Princess Margaret Hospital, Toronto - Bronze Window Restoration

Edited by Admin

Historical Background:

The Princess Margaret Hospital is a prime example of Art Deco Architecture. Built in the 1930’s, it was originally designed as the Toronto Hydro Commission head quarters with two stylized water falls that flank each side of the main entrance. The opulent design made from limestone blocks with bronze accents such as the interior elevator doors and surrounds, bronze doors and frames and also the focal point, a bronze window that graced the front entrance. Inside the bronze framing, are glass blocks created as waves representing the essential source of power, water. The window measures approximately 12 feet high by 10 feet across. The bronze elements were originally high polished which was typical of the architectural style of the day, which included the bronze window which is a mirror image of itself for both the interior and exterior with an accessible walkway between the windows.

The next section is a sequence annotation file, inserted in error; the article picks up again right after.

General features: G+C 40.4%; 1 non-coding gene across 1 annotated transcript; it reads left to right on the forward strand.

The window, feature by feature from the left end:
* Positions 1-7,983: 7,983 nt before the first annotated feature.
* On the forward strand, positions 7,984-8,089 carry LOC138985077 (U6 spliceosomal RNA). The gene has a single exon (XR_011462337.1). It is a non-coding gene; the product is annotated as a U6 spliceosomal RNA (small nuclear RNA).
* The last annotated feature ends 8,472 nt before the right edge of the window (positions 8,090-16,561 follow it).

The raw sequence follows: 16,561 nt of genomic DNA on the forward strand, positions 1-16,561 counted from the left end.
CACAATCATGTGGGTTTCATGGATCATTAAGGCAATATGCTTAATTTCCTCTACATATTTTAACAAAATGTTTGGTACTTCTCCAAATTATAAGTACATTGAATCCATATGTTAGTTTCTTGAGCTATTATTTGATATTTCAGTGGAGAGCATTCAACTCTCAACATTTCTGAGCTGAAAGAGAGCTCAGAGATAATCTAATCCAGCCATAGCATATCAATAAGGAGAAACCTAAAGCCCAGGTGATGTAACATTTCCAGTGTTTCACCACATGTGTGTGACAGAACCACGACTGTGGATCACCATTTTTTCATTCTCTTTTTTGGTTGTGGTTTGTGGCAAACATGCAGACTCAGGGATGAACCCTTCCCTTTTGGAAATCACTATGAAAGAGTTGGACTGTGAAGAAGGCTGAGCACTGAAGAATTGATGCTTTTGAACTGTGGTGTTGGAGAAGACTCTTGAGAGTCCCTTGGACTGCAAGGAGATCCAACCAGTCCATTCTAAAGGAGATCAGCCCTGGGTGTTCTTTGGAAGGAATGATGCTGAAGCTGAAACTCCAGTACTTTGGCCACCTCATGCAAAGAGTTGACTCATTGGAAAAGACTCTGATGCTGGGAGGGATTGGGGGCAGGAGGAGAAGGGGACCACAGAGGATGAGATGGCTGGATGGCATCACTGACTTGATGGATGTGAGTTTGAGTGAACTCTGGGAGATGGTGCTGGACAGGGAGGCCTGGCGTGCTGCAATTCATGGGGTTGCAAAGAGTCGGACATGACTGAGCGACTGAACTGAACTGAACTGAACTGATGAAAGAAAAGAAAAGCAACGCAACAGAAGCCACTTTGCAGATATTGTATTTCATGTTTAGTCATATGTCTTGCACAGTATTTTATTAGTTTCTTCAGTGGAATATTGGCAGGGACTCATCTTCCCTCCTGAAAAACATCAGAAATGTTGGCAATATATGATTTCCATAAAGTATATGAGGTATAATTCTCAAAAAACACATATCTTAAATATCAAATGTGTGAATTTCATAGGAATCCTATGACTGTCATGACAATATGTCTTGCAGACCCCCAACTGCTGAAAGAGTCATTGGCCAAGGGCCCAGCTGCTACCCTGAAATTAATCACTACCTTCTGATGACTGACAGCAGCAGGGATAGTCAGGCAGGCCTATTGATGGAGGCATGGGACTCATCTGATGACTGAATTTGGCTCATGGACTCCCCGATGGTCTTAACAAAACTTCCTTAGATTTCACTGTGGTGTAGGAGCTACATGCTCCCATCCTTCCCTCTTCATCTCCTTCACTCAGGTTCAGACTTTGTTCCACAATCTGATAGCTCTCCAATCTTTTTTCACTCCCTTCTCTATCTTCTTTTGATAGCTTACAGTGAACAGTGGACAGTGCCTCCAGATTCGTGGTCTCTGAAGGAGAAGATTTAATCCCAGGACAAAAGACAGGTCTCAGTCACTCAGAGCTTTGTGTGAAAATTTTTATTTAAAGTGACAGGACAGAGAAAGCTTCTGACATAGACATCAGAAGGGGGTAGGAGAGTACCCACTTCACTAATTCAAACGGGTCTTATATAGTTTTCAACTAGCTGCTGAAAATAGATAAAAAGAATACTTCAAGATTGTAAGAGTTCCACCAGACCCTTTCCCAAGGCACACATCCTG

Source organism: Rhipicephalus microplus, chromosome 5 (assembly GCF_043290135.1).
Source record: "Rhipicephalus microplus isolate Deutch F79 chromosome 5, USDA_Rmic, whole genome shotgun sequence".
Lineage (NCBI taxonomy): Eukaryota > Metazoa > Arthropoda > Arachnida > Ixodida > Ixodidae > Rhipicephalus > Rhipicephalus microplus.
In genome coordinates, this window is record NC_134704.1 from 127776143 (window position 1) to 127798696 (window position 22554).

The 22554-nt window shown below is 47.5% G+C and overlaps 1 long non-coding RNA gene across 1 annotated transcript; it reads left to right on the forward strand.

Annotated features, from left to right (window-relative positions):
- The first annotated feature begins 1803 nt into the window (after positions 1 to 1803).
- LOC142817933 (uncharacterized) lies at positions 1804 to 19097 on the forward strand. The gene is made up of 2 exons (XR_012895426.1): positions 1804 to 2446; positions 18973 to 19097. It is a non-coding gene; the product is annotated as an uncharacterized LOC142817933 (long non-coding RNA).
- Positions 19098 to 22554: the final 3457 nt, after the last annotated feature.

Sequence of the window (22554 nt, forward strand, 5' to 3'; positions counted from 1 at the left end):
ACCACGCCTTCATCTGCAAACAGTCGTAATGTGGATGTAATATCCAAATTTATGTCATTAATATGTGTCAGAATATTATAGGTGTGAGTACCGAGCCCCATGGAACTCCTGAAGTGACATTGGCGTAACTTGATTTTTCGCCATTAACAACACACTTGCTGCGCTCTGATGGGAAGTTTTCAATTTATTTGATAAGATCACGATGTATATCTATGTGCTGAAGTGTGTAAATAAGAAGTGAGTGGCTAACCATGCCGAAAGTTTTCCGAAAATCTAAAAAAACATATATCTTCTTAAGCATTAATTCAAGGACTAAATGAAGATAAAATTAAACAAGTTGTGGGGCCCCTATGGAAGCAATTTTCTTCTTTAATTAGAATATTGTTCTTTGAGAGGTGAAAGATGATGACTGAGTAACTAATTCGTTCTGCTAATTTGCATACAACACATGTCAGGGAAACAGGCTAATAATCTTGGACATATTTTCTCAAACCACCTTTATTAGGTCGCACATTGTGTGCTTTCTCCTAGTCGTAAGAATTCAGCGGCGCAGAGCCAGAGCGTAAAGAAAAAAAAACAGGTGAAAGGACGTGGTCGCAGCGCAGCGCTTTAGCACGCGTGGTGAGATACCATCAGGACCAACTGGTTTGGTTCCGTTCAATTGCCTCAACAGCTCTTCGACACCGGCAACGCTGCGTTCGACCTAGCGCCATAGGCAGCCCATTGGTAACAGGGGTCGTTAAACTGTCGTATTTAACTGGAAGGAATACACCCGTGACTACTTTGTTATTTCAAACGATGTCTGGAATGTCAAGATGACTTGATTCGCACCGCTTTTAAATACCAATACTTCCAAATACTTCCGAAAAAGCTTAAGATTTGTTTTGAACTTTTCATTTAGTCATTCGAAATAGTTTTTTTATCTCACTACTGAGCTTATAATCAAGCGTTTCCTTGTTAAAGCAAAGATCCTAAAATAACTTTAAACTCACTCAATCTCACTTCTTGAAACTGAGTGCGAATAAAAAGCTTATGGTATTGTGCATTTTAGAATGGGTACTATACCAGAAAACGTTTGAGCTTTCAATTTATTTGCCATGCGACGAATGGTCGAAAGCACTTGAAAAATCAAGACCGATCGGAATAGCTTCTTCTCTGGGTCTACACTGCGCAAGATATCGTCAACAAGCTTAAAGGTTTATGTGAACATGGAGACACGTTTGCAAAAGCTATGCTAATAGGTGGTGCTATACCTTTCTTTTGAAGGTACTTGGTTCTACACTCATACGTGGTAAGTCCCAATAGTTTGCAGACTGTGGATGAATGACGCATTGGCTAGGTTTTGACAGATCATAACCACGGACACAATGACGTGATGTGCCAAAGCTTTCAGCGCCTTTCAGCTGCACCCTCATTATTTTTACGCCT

The entire bronze window was painted over at some point using a bronze-like paint to possibly replicate the original appearance. This may have been a temporary solution once the bronze started to show signs of corrosion. It is possible to assume the window was originally high polished that would have reflected on the opulent Art Deco style and giving the high polish finish of the interior bronze elements as well. The condition of the bronze window varies between the upper and lower sections. The paint in the upper section seems to still be adhered to the bronze frame with only small sections of the paint flaking off. Where as the paint on the bottom section may have had long term exposure to the elements causing the paint to fail and corrosion to develop. The areas where the paint had failed exhibited a thick layer of green corrosion as well as areas of a reddish color, possibly Cuprite that was under the green corrosion. 

Contractor: Colonial Building Restoration 

Architectural Firm:  ERA Architects